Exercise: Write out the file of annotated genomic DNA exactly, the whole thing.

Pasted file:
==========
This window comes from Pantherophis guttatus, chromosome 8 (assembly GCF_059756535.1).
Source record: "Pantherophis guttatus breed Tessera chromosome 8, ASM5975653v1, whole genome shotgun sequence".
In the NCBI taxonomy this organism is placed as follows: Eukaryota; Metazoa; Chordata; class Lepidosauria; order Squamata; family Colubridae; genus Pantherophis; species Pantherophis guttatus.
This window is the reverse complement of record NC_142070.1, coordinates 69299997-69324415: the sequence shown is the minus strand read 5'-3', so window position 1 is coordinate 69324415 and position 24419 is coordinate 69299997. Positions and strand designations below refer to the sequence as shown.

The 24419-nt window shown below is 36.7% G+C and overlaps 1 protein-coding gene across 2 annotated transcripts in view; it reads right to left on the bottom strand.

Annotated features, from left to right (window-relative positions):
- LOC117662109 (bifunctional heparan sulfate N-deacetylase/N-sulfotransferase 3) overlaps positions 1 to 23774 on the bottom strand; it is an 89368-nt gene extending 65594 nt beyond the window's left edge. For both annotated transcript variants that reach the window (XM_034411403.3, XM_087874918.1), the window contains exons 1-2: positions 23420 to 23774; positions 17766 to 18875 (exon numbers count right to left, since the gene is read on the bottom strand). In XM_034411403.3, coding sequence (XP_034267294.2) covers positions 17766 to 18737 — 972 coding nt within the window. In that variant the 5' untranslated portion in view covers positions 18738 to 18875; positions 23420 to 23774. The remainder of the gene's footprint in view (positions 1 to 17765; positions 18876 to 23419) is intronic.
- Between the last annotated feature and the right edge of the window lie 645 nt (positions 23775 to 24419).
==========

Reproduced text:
This window comes from Pantherophis guttatus, chromosome 8 (assembly GCF_059756535.1).
Source record: "Pantherophis guttatus breed Tessera chromosome 8, ASM5975653v1, whole genome shotgun sequence".
In the NCBI taxonomy this organism is placed as follows: Eukaryota; Metazoa; Chordata; class Lepidosauria; order Squamata; family Colubridae; genus Pantherophis; species Pantherophis guttatus.
This window is the reverse complement of record NC_142070.1, coordinates 69299997-69324415: the sequence shown is the minus strand read 5'-3', so window position 1 is coordinate 69324415 and position 24419 is coordinate 69299997. Positions and strand designations below refer to the sequence as shown.

The 24419-nt window shown below is 36.7% G+C and overlaps 1 protein-coding gene across 2 annotated transcripts in view; it reads right to left on the bottom strand.

Annotated features, from left to right (window-relative positions):
- LOC117662109 (bifunctional heparan sulfate N-deacetylase/N-sulfotransferase 3) overlaps positions 1 to 23774 on the bottom strand; it is an 89368-nt gene extending 65594 nt beyond the window's left edge. For both annotated transcript variants that reach the window (XM_034411403.3, XM_087874918.1), the window contains exons 1-2: positions 23420 to 23774; positions 17766 to 18875 (exon numbers count right to left, since the gene is read on the bottom strand). In XM_034411403.3, coding sequence (XP_034267294.2) covers positions 17766 to 18737 — 972 coding nt within the window. In that variant the 5' untranslated portion in view covers positions 18738 to 18875; positions 23420 to 23774. The remainder of the gene's footprint in view (positions 1 to 17765; positions 18876 to 23419) is intronic.
- Between the last annotated feature and the right edge of the window lie 645 nt (positions 23775 to 24419).